HTPC and separate sever/NAS vs. All-in-One media server... Suggestions? - AVS Forum
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post #1 of 10 Old 10-22-2013, 12:32 PM - Thread Starter
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I apologize if this ends up being a long post.

I currently have a system I built from old parts that serves as my HTPC and media server which more or less meets my needs, but I end up with a huge case in my living room (though, most ppl don’t even notice it) and I think it’s a bit power hungry. I’m looking to build an NES PC (mini ITX form factor) for nostalgia purposes, but I’m curious about what the best route is:
  1. Build the NES PC with minimal specs to handle blu-ray/1080p playback and have a separate system which serves as my server
  2. Build the NES PC with enough specs to handle media playback AND media hosting duties simultaneously for an “all-in-one” solution (using external storage)

The issue here is that the NES is very small case, so this limits what you can put inside of it, both from physical and power consumption/heat standpoints. My requirements are as follows:
  • Have a box that provides easy media access using a front end (e.g. XMBC) that is quickly accessible (<15-20 sec) and relatively quiet
  • Have a box that allows for couch browsing and streaming various embedded web-based content (Hulu, Netflix, DivX, java, flash, etc.)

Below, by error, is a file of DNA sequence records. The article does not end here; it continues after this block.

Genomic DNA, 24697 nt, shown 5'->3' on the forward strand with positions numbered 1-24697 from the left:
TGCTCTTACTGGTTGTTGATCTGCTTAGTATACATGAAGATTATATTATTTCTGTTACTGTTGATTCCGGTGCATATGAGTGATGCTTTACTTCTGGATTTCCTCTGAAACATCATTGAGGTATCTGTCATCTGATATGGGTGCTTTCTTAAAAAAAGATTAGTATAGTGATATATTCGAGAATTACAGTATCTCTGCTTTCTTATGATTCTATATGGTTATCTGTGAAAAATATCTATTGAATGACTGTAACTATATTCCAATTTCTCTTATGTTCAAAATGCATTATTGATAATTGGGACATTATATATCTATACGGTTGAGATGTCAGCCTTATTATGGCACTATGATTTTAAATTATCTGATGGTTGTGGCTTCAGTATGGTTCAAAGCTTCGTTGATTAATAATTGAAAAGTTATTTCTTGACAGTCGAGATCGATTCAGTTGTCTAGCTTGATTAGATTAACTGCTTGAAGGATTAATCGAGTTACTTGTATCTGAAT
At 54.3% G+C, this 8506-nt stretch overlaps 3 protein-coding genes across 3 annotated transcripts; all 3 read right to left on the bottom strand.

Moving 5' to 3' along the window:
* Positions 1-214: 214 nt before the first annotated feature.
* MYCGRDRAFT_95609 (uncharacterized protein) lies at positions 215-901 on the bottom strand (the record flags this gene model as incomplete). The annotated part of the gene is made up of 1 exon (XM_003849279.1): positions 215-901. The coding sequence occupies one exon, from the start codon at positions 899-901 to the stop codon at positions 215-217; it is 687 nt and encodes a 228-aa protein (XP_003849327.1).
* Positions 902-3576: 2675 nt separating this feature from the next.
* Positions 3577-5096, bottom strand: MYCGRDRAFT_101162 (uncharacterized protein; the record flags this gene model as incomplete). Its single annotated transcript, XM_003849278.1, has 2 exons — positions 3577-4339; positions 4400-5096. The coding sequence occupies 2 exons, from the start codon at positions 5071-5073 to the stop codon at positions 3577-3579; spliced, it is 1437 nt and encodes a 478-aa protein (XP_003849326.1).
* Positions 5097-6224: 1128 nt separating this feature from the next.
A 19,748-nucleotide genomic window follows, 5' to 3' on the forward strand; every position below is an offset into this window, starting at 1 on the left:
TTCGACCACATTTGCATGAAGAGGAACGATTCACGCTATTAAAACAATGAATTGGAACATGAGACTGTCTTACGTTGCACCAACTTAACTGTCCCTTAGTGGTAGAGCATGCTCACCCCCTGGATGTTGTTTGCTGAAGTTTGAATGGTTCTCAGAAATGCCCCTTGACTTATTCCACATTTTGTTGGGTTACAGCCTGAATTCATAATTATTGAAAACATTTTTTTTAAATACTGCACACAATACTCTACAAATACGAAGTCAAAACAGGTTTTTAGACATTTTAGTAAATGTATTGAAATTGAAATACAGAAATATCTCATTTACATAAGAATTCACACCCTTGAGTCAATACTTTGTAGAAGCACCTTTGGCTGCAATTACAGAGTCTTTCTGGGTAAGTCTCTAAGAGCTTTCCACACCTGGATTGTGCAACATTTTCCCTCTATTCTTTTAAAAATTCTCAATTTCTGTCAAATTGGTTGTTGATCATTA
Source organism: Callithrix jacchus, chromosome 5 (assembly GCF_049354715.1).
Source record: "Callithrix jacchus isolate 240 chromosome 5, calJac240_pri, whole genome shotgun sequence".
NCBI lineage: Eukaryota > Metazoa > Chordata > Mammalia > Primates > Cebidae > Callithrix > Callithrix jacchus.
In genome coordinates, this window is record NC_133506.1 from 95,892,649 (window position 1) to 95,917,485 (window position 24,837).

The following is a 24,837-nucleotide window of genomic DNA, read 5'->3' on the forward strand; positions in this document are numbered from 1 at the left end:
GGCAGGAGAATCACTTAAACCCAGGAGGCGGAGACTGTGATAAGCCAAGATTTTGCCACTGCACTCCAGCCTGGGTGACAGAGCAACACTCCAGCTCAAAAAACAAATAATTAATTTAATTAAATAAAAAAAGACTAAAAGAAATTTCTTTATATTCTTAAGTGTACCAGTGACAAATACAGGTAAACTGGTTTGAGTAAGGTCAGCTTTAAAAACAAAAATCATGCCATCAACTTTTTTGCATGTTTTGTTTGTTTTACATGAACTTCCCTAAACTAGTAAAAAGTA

• Have a box that allows for playing various emulators (at least NES, at best N64)
  • Have a box that centrally stores my media and is always accessible
  • Have a box that allows for streaming/transcoding of said media (e.g. using Plex) to at most two clients
  • Have a box that hosts my ThinVNC/Splashtop (though likely not simultaneously with transcoding)
  • Use as little power as possible
  • Spend less than $300 (CPU, mobo, RAM of HTPC)

I think it’s possible to squeeze a system capable of most of these into the envelope of a NES, but I worry about cooling and noise, not to mention external HDDs for storage. The benefit is it’s always on and quickly accessible. If I go with a lower end HTPC with separate NAS or server, I can offload storage and/or transcoding requirements, but I worry about wait times for startup, network performance issues, and a possible increase in power consump if I continue using my current rig as the server.

So here are the questions. Is it possible to get a system that’s capable of everything into an NES case but doesn’t require oodles of fans buzzing? If so, what CPU would you recommend (i3 Sandy, i3 Ivy, Pentium Sandy, AMD A6 etc)? If it’s best to go with separate systems, what’s the minimum CPU you would recommend that can handle HD content (incl blu-ray) as well as emulator play? What’s the best way to achieve (near) instant-on (OpenELEC + XBMC, S3 Suspend, This guide, etc)?